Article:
This research is not without its limits. The evidence included in the review is not updated because of the limited research regarding this topic. The review process used is also limited, where the writer merely reviews the evidence narratively and not systematically.


  Conclusion Top


Following what this literature review indicated, the mesocephalic head type tends to have class I skeletal or dental relations, the dolichocephalic head type tends to have class II skeletal or dental relations, and brachycephalic head type tends to have class III skeletal or dental relations. Moreover, genetic and environmental factors, or a combination of both, also play a role in developing malocclusion.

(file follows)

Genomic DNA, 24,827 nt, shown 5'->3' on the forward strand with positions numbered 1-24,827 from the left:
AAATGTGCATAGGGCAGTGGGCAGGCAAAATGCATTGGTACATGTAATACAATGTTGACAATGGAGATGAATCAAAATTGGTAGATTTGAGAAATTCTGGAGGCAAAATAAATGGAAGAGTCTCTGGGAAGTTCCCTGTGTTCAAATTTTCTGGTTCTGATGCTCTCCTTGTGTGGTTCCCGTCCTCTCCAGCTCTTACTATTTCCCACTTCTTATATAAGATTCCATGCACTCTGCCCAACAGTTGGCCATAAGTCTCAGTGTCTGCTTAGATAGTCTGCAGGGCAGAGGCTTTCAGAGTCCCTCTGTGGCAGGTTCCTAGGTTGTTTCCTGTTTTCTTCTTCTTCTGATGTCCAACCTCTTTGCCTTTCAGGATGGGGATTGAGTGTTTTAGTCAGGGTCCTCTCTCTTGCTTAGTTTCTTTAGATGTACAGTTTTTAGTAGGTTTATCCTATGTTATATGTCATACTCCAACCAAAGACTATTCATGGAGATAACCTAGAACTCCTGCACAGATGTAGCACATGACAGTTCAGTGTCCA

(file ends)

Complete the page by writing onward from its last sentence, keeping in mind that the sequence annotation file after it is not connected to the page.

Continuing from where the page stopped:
Acknowledgement

The authors would like to thank the Faculty of Dental Medicine, Universtas Airlangga.

Financial support and sponsorship

Nil.

Conflicts of interest

There are no conflicts of interest.

Authors contributions

Not applicable.

Ethical policy and institutional review board statement

Not applicable.

Declaration of patient consent

Not applicable.

Data availability statement

The literature used in this review article was obtained from Google Scholar, Sciencedirect, and Scopus.

 
  References Top